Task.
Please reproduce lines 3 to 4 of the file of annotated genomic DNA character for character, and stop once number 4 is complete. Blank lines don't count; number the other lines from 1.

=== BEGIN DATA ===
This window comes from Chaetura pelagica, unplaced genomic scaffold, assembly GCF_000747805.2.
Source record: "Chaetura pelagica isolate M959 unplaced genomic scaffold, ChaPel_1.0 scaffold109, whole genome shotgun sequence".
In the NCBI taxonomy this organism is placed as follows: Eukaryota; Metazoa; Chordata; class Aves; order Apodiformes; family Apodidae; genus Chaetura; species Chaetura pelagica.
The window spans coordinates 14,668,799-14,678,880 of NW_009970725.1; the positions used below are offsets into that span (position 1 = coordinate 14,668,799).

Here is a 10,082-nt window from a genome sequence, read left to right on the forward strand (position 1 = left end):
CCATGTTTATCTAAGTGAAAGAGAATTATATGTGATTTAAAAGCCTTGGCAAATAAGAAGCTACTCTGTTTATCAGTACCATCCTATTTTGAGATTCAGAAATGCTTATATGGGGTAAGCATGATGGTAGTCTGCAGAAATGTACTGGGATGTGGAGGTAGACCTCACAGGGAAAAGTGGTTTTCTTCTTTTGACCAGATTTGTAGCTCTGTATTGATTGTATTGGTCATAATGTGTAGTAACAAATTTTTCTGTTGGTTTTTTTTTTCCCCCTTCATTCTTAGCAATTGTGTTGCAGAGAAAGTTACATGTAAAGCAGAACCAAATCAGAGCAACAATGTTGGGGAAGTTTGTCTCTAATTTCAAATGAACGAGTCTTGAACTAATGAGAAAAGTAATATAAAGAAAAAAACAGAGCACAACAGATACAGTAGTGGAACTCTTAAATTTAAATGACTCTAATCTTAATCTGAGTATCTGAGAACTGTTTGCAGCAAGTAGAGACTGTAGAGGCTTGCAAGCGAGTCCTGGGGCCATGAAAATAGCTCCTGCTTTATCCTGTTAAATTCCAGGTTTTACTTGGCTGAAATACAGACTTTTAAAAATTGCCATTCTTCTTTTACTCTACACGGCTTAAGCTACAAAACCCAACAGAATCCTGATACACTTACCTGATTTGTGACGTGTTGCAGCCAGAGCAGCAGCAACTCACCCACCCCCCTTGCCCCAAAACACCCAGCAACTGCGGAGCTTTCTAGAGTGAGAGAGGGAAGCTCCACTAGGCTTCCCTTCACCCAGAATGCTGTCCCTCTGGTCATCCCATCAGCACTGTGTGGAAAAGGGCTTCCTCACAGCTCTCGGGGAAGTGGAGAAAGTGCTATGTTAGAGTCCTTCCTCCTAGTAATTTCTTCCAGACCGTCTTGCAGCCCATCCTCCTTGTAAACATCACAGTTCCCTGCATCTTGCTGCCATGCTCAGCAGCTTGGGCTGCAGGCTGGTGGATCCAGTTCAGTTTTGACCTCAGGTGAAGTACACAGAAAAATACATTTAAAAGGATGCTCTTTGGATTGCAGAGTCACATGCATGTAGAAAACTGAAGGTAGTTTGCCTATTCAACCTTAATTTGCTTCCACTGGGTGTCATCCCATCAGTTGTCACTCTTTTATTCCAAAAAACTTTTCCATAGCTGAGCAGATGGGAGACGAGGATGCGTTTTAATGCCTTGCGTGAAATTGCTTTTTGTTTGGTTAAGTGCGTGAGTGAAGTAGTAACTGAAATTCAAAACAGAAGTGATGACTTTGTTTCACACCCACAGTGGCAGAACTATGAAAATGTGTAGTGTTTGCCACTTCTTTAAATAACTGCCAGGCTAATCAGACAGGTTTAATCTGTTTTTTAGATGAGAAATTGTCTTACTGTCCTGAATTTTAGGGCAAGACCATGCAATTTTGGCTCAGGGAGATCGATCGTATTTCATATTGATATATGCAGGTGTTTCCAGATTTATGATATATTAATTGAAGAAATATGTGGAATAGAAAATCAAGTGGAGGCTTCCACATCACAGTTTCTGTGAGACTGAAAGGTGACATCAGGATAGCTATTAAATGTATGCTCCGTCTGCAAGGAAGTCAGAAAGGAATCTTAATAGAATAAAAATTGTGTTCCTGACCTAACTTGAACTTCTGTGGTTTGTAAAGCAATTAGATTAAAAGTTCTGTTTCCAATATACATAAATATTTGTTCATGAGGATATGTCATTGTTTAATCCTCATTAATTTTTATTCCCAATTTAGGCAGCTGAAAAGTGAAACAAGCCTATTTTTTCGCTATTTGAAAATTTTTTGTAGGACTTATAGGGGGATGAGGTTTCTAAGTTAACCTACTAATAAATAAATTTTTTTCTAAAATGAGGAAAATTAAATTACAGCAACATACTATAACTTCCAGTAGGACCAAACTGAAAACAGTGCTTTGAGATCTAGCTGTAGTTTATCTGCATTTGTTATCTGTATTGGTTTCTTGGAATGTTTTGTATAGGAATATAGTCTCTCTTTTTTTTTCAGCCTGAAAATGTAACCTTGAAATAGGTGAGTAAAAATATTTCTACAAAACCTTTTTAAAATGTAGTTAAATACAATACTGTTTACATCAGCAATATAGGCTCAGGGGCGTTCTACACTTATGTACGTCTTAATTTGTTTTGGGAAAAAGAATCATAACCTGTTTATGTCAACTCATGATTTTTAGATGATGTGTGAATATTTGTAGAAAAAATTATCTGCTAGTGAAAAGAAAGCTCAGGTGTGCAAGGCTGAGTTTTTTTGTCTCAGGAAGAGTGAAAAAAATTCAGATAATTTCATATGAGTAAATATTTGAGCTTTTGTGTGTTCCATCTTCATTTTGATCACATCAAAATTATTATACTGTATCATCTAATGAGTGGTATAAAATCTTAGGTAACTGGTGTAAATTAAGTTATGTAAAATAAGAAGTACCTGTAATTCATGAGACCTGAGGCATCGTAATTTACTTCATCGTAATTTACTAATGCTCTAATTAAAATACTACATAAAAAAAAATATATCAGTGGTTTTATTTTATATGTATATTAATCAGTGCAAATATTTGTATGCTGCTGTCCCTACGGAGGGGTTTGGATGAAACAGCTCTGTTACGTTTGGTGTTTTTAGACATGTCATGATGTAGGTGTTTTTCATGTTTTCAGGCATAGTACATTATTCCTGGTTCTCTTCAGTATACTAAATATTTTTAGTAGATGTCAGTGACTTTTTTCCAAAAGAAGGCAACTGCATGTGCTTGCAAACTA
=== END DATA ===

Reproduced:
In the NCBI taxonomy this organism is placed as follows: Eukaryota; Metazoa; Chordata; class Aves; order Apodiformes; family Apodidae; genus Chaetura; species Chaetura pelagica.
The window spans coordinates 14,668,799-14,678,880 of NW_009970725.1; the positions used below are offsets into that span (position 1 = coordinate 14,668,799).